I don't remember any balls having significant flare until the middle 90's. I think reactive-urethane was still predominant and spherical cores were the most common. Once the surface and flare were combined, the lid was off. RG and Diff rule today, but they still only account for 10-15% of a balls motion. Surface is still king.

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#199992 - 07/09/19 12:15 AM Re: Bowling Ball Hall of Fame [Re: champ]
champ Offline
Virtual League Champion

Registered: 11/30/10
Posts: 2144
A/S/L: 32/M/AZ
Based on sheer sales on longevity we probably have to add the White Dot, right?
_________________________
Nowadays, I open bowl practice and go to Nationals every year.

USBC Open personal bests: 226/602/1690
USBC Open career average: 174.66 (45 Games)

See you in Reno 2020!

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#199994 - 07/09/19 02:04 AM Re: Bowling Ball Hall of Fame [Re: champ]
82Boat69 Offline
Pro of the Year Contender

Registered: 06/24/16
Posts: 710
A/S/L: 71/M/California
I never owned a Columbia White Dot, but I did own a Columbia Blue Dot which I acquired around 1979 and just retired about 4 months ago. I'd definitely put a Blue Dot in my hall of fame.

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#199997 - 07/13/19 09:35 AM Re: Bowling Ball Hall of Fame [Re: champ]
BOSStull Offline
2x Virtual League Champion

Registered: 10/15/11
Posts: 1216
A/S/L: 63/M /Georgia
As with Dennis I left bowling in 1982 and did not get back into bowling until around 2008. In 1982 I was using a D.I.C.K Weber Five Star. It seem to be a very popular ball back then and would be a candidate for the HOF. The big marketing gimmick was that it was a bigger ball. It was the only ball I used an averaged around 190. So I missed out on a lot of ball development. But from the period after 2009 I would say the Hy-Road should be in the HOF. I like mine but it has tamed down from out of box and is relegated to lighter conditions playing down and in around the 5 board. I find all the Storm balls tame down quite a bit. When I did got back into bowling it was more experimentation with balls and with my overall game. On this site and other forums I kept hearing about Lane Masters ball and got a NIB The New Standard off the WEB for $65. Comparing all balls I purchased since 2009 this is still my best ball. Although it will never make a HOF it forced USBC to change its ball specs due to its Diamond particle cover. The Scratch Test. Unlike Storm balls the L/M balls do not loose their reaction.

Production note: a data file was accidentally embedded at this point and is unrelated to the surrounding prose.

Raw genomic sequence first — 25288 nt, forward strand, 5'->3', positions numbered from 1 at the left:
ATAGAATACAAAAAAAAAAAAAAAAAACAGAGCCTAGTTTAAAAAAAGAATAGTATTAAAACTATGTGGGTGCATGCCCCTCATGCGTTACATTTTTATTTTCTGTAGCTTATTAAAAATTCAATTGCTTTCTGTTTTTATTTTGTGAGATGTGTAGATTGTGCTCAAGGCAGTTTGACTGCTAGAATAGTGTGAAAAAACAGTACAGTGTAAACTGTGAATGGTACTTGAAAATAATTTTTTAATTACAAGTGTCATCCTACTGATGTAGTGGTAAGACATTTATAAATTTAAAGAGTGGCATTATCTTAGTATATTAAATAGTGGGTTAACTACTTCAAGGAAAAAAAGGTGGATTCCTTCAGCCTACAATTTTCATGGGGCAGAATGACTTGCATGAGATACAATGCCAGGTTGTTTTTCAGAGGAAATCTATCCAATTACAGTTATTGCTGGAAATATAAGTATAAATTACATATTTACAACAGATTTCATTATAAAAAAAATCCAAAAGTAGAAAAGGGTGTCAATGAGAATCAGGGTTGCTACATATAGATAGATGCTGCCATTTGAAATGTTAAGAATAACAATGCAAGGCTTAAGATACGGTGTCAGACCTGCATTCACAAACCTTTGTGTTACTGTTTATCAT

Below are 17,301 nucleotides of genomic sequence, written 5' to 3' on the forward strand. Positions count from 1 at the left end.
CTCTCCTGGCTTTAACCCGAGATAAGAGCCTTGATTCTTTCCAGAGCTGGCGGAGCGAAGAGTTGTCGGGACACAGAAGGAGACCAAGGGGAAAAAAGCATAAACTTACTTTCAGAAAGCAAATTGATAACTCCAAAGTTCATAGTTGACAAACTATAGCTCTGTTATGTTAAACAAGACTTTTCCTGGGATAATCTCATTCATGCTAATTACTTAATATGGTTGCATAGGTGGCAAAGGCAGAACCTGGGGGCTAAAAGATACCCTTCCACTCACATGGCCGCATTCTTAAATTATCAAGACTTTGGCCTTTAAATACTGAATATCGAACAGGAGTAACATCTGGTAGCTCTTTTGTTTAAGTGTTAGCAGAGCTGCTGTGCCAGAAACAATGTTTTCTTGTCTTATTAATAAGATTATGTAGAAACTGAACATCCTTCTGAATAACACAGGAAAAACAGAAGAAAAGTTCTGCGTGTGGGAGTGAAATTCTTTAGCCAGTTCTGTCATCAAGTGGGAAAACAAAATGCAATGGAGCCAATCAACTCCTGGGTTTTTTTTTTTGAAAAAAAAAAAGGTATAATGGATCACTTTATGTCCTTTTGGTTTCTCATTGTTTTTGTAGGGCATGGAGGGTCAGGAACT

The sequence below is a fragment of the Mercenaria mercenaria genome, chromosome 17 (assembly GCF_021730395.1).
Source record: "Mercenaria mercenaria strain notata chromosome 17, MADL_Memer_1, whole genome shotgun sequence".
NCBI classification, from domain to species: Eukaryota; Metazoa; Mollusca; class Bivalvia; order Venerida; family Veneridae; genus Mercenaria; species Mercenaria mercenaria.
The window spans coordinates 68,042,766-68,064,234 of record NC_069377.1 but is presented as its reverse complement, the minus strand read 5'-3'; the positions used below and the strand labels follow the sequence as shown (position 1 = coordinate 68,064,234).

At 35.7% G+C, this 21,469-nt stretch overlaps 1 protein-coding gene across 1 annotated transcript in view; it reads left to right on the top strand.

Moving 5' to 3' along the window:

Balls come and go but what what is very interesting is the recycling of cores. Some of the cores seem to have been around for a long time. As with L/M the Dynasty core, Hammer the GASMASK core, Ebonite the Centrex core in The One series, and Storm even the Hy-Road inverted FE2 core. So if you think you missed out on a ball that should be in HOF wait a little bit some version of it with the same core may come back into production.
_________________________
HG 300,
HS 811
https://www.pinterest.com/bosstull/